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Local Editorials

Senate quitters do a disservice to constituents

Winners never quit, and quitters never win.

Coach Vince Lombardi’s legendary philosophy helped the Green Bay Packers win the first two Super Bowls.

In the realm of elected offices, however, sometimes winners do quit.

In recent years, we’ve witnessed a lot of that behavior by Illinois state senators.

A well-known state senator who had a very good reason to quit was then-state Sen. Barack Obama, D-Chicago. In November 2004, Obama won a U.S. Senate seat, so he had to quit the state Senate. Totally understandable.

Had state Sen. Bill Brady, R-Bloomington, won last year’s race for governor, he would have had to quit the Senate.

State Sen. Dan Rutherford, R-Chenoa, won the state treasurer’s race. He left the Senate in mid-term to take on his new responsibilities.

We accept such circumstances for resigning early.

Other state senators, some of whom represented portions of the Sauk Valley, didn’t have such good reasons to quit in mid-term.

In 2005, state Sen. Denny Jacobs, D-East Moline, left early.

In 2008, state Sen. Todd Sieben, R-Geneseo, likewise retired before his term ended.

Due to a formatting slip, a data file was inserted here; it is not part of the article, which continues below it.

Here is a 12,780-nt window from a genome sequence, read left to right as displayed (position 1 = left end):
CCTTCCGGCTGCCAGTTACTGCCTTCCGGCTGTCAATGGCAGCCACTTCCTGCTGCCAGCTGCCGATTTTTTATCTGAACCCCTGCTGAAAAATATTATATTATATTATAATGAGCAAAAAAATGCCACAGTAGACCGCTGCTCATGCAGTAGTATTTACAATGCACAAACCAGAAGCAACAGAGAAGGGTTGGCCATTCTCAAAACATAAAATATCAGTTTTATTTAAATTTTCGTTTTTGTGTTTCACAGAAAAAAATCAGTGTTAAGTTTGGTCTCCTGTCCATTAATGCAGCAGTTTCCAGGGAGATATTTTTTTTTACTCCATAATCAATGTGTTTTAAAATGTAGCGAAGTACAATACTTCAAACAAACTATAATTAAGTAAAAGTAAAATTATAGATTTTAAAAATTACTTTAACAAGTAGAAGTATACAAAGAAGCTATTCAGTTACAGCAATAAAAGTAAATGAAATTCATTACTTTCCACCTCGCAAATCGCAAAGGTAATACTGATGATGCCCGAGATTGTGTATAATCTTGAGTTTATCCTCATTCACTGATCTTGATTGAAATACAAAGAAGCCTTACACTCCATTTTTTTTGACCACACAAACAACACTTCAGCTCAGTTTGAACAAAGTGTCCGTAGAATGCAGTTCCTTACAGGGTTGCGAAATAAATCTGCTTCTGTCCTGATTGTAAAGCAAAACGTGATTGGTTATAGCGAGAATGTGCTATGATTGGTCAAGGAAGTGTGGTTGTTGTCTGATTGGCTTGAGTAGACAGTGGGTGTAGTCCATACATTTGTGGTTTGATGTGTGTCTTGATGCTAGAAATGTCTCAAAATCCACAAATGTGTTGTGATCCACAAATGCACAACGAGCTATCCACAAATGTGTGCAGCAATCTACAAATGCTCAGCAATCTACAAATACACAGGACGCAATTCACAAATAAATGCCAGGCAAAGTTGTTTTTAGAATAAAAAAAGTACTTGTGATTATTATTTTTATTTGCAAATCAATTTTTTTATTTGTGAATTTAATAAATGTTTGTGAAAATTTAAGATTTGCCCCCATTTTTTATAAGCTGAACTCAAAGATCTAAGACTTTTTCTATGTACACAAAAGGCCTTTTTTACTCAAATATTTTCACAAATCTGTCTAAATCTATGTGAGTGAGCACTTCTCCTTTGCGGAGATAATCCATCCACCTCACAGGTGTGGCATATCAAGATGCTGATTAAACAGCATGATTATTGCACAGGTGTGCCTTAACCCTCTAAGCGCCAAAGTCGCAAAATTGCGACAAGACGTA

In December, state Sen. Gary Dahl, R-Granville, resigned in mid-term.

And last week, state Sen. Brad Burzynski, R-Rochelle, announced that he would retire effective Feb. 14.

Early Senate retirees may say they want to spend more time with family, especially grandchildren, or take a new direction in their lives.

However they frame it, they are not keeping faith with the voters.

By seeking office, a candidate makes a contract with constituents to serve under the conditions of the office, which includes a fixed term – in this case, 4 years. That contract, a promise, actually, should be broken only under extraordinary circumstances, not merely for the convenience of the officeholder.

In the cases of Burzynski, Dahl, Sieben and Jacobs, certainly the idea of retirement didn’t suddenly occur to them. If they had it in mind to retire early, shouldn’t they have informed voters before their last elections?

We think so, because when a state senator quits, voters lose their voices in the process. The people don’t elect a replacement. Political party bosses decide.

Coach Lombardi had another saying: “Once you learn to quit, it becomes a habit.” Sadly, too many state senators have picked up that bad habit.

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